Unity has alienated players and developers with its new pricing model, which was supposed to work with a price per installation. After an extremely negative reaction from players and developers, the company promised to revise the fee model again. Unity is now introducing these changes.
Damage limitation through compromises
Unity initially apologizes in its statement and even completely withdraws many criticized changes. Here are the main adjustments:
- Unity Personal Plan remains free and without a runtime fee
- The cap was set from $100,000 to $200,000
- No requirement for “Made with Unity” splash screen
- Fee only for games over $1 million in sales in the last 12 months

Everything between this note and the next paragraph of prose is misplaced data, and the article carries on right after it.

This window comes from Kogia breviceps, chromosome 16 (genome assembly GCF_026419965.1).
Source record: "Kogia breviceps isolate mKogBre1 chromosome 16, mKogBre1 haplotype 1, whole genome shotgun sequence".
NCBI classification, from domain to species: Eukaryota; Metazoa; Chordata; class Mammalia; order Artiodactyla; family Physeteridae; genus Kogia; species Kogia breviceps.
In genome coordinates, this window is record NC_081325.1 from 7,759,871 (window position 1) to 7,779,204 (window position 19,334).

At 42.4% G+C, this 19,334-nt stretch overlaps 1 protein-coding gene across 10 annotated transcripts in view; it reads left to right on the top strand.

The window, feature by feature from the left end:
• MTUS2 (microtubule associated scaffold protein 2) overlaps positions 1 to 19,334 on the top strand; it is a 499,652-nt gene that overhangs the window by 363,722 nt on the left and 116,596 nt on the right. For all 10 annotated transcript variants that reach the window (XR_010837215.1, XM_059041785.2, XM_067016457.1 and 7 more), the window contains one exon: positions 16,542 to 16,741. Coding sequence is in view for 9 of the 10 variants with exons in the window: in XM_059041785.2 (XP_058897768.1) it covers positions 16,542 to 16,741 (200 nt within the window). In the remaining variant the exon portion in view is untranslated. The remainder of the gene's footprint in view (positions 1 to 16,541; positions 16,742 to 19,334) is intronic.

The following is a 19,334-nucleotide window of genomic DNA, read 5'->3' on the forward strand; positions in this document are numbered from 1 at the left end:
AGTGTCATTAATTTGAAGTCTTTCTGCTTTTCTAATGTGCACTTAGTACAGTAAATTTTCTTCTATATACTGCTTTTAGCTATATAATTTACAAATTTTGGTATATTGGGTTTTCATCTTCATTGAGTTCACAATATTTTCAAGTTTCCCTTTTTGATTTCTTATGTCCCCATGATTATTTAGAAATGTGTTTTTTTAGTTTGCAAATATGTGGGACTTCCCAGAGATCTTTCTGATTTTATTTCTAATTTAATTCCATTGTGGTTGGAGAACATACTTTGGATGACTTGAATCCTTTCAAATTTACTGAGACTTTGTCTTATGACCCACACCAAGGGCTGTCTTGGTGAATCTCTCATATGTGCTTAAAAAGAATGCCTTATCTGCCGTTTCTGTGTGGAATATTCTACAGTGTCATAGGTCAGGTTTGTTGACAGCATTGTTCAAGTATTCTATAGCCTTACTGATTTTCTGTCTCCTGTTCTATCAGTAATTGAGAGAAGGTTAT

With the fee model, developers can then decide whether they would rather give 2.5 percent of their sales to Unity or pay an amount that depends on the number of users – similar to the model originally considered. However, the development studio should estimate the data itself.
More about Unity:
Unity has heard the developers and wants to change the controversial fees
In the future, Unity wants developers to pay money per game installation, but they are not very enthusiastic about it
The open letter states: “We should have spoken to more of you and incorporated more of your feedback before announcing our new term fee policy.”
“With this policy we want to ensure that we can continue to support you today and in the future and continue to invest heavily in our game engine. You are what make Unity great, and we know we have to listen and work hard to to earn your trust.”
Unity explains all the changes in detail in a detailed article and answers many questions about fees in an FAQ. It remains to be seen how the developers who are already looking for new engines will react to this.